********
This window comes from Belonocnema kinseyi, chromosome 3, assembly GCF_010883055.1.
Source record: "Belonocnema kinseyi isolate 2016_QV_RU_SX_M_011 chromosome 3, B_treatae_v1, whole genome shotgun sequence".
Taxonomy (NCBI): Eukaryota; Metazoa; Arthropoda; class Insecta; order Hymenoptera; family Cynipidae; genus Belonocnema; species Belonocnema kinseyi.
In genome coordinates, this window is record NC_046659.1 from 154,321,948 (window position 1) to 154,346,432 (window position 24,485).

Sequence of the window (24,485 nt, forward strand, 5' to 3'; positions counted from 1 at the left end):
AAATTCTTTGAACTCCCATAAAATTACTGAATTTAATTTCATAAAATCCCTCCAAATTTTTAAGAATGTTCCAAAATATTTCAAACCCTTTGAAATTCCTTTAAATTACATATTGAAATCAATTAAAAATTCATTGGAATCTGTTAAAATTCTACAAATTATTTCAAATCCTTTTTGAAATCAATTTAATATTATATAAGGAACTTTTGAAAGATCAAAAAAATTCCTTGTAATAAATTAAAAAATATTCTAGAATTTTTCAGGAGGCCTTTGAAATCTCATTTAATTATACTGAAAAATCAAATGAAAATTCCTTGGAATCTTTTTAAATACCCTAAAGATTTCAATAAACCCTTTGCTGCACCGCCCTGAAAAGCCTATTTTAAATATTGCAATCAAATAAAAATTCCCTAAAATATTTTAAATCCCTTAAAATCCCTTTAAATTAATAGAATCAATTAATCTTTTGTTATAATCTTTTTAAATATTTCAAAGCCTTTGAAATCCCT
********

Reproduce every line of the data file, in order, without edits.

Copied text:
This window comes from Belonocnema kinseyi, chromosome 3, assembly GCF_010883055.1.
Source record: "Belonocnema kinseyi isolate 2016_QV_RU_SX_M_011 chromosome 3, B_treatae_v1, whole genome shotgun sequence".
Taxonomy (NCBI): Eukaryota; Metazoa; Arthropoda; class Insecta; order Hymenoptera; family Cynipidae; genus Belonocnema; species Belonocnema kinseyi.
In genome coordinates, this window is record NC_046659.1 from 154,321,948 (window position 1) to 154,346,432 (window position 24,485).

Sequence of the window (24,485 nt, forward strand, 5' to 3'; positions counted from 1 at the left end):
AAATTCTTTGAACTCCCATAAAATTACTGAATTTAATTTCATAAAATCCCTCCAAATTTTTAAGAATGTTCCAAAATATTTCAAACCCTTTGAAATTCCTTTAAATTACATATTGAAATCAATTAAAAATTCATTGGAATCTGTTAAAATTCTACAAATTATTTCAAATCCTTTTTGAAATCAATTTAATATTATATAAGGAACTTTTGAAAGATCAAAAAAATTCCTTGTAATAAATTAAAAAATATTCTAGAATTTTTCAGGAGGCCTTTGAAATCTCATTTAATTATACTGAAAAATCAAATGAAAATTCCTTGGAATCTTTTTAAATACCCTAAAGATTTCAATAAACCCTTTGCTGCACCGCCCTGAAAAGCCTATTTTAAATATTGCAATCAAATAAAAATTCCCTAAAATATTTTAAATCCCTTAAAATCCCTTTAAATTAATAGAATCAATTAATCTTTTGTTATAATCTTTTTAAATATTTCAAAGCCTTTGAAATCCCT